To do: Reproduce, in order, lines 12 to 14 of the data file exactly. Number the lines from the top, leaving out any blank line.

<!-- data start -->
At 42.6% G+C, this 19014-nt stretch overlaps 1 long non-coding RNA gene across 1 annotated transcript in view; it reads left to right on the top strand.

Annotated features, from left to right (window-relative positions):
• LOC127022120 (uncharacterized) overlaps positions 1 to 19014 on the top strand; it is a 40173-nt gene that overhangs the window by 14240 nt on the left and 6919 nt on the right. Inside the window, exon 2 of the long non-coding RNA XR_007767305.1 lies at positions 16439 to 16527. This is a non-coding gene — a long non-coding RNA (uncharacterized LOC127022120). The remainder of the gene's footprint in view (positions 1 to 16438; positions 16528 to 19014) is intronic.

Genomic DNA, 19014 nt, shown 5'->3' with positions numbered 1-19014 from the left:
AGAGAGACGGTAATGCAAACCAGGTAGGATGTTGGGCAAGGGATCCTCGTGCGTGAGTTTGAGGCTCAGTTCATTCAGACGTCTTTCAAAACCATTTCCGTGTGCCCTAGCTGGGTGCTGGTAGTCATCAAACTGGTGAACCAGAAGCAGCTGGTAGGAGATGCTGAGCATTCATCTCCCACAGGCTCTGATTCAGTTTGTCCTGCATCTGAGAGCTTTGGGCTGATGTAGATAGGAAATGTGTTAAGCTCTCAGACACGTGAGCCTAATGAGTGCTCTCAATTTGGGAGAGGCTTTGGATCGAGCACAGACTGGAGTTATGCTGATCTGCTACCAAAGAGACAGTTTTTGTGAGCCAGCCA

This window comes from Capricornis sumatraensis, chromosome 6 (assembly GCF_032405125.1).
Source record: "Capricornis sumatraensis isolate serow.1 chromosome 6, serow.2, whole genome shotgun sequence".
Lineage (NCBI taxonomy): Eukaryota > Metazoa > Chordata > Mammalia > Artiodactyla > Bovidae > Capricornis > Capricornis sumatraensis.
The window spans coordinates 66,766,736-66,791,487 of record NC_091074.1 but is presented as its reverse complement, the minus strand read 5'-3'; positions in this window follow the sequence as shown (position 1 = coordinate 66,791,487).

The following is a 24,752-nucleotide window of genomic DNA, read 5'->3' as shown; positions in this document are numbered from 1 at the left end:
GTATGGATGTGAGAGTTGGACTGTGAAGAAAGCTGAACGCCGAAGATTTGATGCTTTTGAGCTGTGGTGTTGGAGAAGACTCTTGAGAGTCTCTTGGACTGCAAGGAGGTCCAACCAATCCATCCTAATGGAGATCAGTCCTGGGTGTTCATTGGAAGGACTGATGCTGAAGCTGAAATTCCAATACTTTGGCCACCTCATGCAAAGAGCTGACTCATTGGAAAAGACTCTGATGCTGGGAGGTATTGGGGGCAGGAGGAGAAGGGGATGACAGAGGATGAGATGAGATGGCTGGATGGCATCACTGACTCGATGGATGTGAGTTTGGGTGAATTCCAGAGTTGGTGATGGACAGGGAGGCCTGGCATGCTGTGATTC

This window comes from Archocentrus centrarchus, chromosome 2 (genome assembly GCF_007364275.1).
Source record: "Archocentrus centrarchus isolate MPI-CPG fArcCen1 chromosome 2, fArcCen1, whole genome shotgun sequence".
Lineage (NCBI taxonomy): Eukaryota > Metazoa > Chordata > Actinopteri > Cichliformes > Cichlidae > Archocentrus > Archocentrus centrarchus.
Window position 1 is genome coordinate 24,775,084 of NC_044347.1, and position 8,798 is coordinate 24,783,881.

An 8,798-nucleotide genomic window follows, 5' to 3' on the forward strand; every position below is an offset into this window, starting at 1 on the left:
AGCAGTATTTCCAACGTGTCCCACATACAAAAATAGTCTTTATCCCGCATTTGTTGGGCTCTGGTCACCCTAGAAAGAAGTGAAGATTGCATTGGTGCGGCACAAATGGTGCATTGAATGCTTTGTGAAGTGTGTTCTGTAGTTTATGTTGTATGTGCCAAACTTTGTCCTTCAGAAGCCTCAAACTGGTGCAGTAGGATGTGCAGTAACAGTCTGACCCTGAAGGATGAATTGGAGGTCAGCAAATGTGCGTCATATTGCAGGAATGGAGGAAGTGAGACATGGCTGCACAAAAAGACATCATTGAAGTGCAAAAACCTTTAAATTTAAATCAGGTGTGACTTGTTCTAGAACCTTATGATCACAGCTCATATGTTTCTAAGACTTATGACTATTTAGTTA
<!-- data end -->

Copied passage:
This window comes from Archocentrus centrarchus, chromosome 2 (genome assembly GCF_007364275.1).
Source record: "Archocentrus centrarchus isolate MPI-CPG fArcCen1 chromosome 2, fArcCen1, whole genome shotgun sequence".
Lineage (NCBI taxonomy): Eukaryota > Metazoa > Chordata > Actinopteri > Cichliformes > Cichlidae > Archocentrus > Archocentrus centrarchus.